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It’s a dirty game, but NBA may make surprise return to Seattle

The Associated Press
In this March 24, 2008 file photo, Seattle SuperSonics fans hold signs in favor of keeping the NBA basketball team in Seattle during the first period of a basketball game against the Portland Trail Blazers at KeyArena in Seattle.

Seattle may once again become a NBA city, but we’ll have to steal a team to do it.

“The diabolical nature of pro sports means that you have to do bad unto others as they have done bad unto you,” said KPLU sports commentator Art Thiel. “And it puts the city of Seattle in the same business of ruthless poacher, pirate, stealer of another city.”

In other words, it’s déjà vu all over again for a city that had its team – the Sonics – ripped from its collection of pro sports.

According to news reports, San Francisco hedge-fund manager Christopher Hansen has been working beneath the public eye with the Seattle mayor’s office to bring a new NBA franchise to Seattle. And, it’s speculated that Hansen would poach the Sacramento Kings for a move to Seattle.

The city of Sacramento is currently under extreme pressure to build a new facility for the Kings. Sacramento must present a deal favoring a new facility by March 1, or the Kings may very well be up for grabs.

The whole situation revolving around a new facility for the Kings is what Seattle faced in 2008 with Key Arena and the Sonics. Big money men in Oklahoma City “stole” the Sonics back then.

Will Sacramento feel the same animosity towards the Emerald City that Seattle felt towards Oklahoma City in 2008?

Plenty here hope so … or at least are okay with the prospect.

Hockey in the mix as well

All this dirty business goes beyond the NBA. With intentions to build a new arena, the allure for a new NHL franchise accompanies the hopes some have for a new Seattle basketball team.

NHL commissioner Gary Bettman has shown interest in placing a team in Seattle, in turn creating speculation that the financially struggling Phoenix Coyotes could move to Seattle.

What about the money?

“If somebody comes forward and is going to spend or invest hundreds of millions of dollars in our city, we have to take that seriously,” Seattle mayor Mike McGinn told King 5 News.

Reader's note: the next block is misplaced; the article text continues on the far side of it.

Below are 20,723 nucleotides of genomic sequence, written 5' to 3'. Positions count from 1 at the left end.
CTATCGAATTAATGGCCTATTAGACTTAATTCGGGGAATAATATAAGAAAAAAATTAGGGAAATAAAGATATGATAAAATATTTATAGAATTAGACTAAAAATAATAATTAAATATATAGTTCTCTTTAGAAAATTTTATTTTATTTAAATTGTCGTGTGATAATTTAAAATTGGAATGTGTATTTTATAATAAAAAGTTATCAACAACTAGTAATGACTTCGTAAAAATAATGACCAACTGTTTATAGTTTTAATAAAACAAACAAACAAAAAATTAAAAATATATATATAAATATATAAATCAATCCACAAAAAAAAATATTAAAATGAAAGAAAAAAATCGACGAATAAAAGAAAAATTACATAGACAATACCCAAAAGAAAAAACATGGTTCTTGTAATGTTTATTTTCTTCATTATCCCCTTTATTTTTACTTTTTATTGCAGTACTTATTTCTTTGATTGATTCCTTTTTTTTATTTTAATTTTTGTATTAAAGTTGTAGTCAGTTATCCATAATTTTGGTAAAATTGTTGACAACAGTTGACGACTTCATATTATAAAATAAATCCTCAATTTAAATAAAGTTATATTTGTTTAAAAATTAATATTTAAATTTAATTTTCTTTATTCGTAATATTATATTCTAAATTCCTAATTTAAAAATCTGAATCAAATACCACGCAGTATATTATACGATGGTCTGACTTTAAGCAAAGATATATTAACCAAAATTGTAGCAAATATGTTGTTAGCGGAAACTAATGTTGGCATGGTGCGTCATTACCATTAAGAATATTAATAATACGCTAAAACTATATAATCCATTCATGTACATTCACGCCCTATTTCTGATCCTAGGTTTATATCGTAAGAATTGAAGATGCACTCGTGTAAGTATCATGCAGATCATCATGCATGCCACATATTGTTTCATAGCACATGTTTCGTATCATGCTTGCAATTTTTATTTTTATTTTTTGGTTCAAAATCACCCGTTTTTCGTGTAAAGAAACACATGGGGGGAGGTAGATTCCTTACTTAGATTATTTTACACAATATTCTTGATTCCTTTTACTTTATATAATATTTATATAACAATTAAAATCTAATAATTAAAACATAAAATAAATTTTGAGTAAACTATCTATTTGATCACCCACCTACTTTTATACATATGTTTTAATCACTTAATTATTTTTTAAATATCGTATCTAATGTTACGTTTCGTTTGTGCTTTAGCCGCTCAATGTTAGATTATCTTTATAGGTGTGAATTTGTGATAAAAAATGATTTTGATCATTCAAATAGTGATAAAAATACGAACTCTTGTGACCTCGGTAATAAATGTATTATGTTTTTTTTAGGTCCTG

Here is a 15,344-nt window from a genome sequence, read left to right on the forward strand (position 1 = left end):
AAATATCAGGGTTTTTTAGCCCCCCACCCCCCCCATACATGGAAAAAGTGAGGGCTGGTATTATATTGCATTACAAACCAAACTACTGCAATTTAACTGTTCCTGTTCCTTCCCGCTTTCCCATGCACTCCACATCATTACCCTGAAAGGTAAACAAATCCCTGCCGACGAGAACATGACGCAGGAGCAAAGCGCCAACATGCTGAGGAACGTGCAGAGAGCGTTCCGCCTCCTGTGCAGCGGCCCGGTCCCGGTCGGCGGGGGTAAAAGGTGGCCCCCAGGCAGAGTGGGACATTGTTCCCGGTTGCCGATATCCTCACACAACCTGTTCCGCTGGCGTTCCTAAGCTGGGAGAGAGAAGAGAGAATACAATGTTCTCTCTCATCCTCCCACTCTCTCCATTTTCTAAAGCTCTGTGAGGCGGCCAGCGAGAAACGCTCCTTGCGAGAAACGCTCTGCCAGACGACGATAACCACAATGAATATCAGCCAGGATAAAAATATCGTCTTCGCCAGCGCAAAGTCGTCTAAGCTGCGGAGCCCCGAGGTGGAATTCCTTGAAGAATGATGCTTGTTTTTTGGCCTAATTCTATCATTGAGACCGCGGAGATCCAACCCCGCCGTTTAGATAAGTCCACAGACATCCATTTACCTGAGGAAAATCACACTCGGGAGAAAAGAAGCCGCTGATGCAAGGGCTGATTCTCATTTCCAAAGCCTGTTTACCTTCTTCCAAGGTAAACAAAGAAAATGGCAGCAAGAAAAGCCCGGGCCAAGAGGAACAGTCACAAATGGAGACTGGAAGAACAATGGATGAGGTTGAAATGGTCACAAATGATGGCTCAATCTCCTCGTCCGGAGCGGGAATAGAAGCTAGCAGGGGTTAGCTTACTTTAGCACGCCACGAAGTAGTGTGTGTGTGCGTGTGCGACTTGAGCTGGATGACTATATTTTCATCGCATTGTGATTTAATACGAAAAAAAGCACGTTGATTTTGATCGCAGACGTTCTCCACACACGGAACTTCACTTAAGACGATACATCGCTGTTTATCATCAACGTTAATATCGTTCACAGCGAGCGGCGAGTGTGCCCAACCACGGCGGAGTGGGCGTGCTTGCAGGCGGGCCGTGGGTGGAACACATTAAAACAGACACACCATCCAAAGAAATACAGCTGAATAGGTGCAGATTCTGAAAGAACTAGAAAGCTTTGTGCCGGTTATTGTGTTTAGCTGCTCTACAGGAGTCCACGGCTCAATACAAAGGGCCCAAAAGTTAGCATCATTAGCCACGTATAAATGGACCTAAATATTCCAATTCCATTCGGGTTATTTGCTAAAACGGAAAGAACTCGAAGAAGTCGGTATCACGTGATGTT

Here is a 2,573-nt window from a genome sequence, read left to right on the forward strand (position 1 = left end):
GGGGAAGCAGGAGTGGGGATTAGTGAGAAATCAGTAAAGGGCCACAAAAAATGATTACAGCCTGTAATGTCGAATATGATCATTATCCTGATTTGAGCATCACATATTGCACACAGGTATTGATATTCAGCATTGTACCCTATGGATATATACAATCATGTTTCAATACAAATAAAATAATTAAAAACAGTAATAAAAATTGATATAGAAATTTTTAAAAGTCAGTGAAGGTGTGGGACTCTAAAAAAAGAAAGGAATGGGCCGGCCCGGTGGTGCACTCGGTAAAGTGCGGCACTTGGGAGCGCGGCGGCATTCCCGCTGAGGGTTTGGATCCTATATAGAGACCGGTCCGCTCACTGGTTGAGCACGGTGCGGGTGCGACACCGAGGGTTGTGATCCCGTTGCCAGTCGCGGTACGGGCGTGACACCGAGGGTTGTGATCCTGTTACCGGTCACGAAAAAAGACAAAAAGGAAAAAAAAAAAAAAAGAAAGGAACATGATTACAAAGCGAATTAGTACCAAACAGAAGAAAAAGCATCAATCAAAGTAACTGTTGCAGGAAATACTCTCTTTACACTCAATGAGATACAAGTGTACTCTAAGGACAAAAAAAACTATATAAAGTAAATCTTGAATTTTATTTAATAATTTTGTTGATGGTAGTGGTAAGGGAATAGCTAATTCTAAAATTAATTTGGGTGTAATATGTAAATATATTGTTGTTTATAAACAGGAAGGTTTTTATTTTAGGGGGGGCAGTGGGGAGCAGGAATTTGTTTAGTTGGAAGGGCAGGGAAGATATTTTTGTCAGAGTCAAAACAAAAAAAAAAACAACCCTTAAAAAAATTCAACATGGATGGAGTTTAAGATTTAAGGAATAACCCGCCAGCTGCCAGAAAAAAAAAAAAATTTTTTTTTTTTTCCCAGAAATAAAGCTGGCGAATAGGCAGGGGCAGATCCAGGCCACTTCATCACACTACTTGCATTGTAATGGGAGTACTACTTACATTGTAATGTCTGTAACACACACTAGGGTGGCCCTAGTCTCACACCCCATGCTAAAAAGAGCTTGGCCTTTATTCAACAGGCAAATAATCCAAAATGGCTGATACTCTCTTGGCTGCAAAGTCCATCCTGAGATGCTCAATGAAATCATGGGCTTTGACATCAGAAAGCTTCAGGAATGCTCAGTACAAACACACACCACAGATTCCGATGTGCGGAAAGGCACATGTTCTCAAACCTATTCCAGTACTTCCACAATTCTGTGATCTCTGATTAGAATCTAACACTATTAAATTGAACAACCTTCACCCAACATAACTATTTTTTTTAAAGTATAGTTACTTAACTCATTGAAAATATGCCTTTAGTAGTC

Originally a Seattle native, 44-year-old Hansen appears serious about investing his money here. On Dec. 6, he purchased a three-acre parcel of land south of Safeco Field for $21.6 million, nearly $3 million more than the assessed value.

According to the Seattle Times, New Jersey arena consultant Carl Hirsh estimated the cost of building a new state-of-the-art facility at around $400 million.

Despite the love of pro sports, Seattle taxpayers have made quite clear that they will not split the bill for a new arena.

In 2006, a large majority approved Initiative 91, which mandates that a profit be returned to the city on any investments made towards a sports arena.

The Associated Press reports that Mayor McGinn is for the new sports complex, but stresses that he doesn’t want the city left “holding the bag.” This means no public money will be spent, no money from the general fund will be tapped and no new taxes will be initiated.

Is it worth coming to Seattle?

It’s still a long shot for a new franchise to call Seattle home, said Thiel, who co-founded Sportspress Northwest. He said so little information has been released about the potential deal that it is hard to speculate on what the outcome will be. 

Even if a new arena is built here and two new teams arrive to the Emerald city, they would have to compete with four other professional teams, as well as the popular University of Washington sports program.

“What NBA or NHL team wants to move here and be the last ticket in town?” Thiel said.

Nevertheless, Thiel added, Kings fans don’t have anything to worry about yet, “but the NBA knows it made a mistake in leaving Seattle.”

More from Sportspress Northwest:

Junior Communication major at Pacific Lutheran University.

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